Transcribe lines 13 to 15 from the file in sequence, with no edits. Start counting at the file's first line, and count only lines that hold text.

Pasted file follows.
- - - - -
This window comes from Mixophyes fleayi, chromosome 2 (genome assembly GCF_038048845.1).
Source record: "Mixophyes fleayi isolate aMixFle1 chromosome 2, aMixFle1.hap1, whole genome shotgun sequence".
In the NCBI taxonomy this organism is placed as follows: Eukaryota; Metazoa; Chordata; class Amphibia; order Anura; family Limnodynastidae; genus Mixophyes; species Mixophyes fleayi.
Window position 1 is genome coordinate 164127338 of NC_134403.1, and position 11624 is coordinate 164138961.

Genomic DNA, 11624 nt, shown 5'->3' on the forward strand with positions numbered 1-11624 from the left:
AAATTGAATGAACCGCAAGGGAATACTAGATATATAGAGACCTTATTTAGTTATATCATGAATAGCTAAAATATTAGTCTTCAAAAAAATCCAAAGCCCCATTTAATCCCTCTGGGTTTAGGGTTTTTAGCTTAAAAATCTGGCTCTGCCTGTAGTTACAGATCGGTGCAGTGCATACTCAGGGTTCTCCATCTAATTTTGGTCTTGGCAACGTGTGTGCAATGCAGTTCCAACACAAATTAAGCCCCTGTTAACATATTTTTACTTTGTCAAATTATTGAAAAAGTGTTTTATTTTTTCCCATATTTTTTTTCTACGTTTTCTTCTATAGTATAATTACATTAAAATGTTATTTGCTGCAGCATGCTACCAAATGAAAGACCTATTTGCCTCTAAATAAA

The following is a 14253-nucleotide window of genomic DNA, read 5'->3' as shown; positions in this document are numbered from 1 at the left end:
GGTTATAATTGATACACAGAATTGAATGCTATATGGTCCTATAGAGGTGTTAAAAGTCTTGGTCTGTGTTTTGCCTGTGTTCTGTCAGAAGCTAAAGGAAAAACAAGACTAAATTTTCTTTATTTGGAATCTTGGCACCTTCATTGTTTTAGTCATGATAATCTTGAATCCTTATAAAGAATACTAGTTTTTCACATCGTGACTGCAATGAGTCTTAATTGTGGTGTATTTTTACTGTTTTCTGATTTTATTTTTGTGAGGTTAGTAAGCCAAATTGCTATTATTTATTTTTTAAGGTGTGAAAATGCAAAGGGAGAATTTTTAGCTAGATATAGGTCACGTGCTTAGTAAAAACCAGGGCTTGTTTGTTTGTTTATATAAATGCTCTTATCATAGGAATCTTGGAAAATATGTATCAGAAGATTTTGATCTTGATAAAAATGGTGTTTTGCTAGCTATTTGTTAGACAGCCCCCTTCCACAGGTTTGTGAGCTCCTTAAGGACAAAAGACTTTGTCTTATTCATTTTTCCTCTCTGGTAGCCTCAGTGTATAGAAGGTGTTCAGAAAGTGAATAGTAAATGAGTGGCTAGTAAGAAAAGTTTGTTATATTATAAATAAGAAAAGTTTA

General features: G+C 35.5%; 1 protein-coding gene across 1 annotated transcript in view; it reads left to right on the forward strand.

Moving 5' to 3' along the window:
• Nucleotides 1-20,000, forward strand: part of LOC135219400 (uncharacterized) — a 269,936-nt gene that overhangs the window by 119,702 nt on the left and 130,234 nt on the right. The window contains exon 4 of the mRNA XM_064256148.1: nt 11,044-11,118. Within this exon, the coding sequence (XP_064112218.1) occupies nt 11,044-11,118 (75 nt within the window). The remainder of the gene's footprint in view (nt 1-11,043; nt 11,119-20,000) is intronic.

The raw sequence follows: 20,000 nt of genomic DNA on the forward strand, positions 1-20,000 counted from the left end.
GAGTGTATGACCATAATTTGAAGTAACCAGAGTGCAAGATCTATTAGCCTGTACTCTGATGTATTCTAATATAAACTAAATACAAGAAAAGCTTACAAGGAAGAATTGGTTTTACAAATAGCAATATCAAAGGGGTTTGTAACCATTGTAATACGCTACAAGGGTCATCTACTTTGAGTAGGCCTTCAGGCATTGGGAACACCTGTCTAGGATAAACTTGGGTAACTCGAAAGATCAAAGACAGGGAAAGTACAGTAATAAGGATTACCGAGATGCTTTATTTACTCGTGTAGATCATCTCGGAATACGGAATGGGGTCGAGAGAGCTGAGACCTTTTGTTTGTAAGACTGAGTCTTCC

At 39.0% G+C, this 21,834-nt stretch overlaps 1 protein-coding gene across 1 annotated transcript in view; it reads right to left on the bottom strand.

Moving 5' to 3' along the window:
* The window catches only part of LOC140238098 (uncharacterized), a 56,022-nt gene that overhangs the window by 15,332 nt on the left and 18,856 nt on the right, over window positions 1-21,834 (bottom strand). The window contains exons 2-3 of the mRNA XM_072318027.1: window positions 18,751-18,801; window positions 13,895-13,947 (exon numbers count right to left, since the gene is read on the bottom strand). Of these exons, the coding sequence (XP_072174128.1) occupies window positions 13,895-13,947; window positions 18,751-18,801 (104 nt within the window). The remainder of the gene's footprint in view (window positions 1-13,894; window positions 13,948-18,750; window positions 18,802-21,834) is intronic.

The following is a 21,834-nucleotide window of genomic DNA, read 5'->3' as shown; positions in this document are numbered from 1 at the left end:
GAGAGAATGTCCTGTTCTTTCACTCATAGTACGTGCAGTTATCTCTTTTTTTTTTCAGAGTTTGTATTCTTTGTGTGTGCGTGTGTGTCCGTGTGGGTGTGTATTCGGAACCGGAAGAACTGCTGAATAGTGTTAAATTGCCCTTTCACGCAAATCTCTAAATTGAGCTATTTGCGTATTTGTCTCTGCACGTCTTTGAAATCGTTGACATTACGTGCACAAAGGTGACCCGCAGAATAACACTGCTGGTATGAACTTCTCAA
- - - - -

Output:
GAGTGTATGACCATAATTTGAAGTAACCAGAGTGCAAGATCTATTAGCCTGTACTCTGATGTATTCTAATATAAACTAAATACAAGAAAAGCTTACAAGGAAGAATTGGTTTTACAAATAGCAATATCAAAGGGGTTTGTAACCATTGTAATACGCTACAAGGGTCATCTACTTTGAGTAGGCCTTCAGGCATTGGGAACACCTGTCTAGGATAAACTTGGGTAACTCGAAAGATCAAAGACAGGGAAAGTACAGTAATAAGGATTACCGAGATGCTTTATTTACTCGTGTAGATCATCTCGGAATACGGAATGGGGTCGAGAGAGCTGAGACCTTTTGTTTGTAAGACTGAGTCTTCC

At 39.0% G+C, this 21,834-nt stretch overlaps 1 protein-coding gene across 1 annotated transcript in view; it reads right to left on the bottom strand.

Moving 5' to 3' along the window: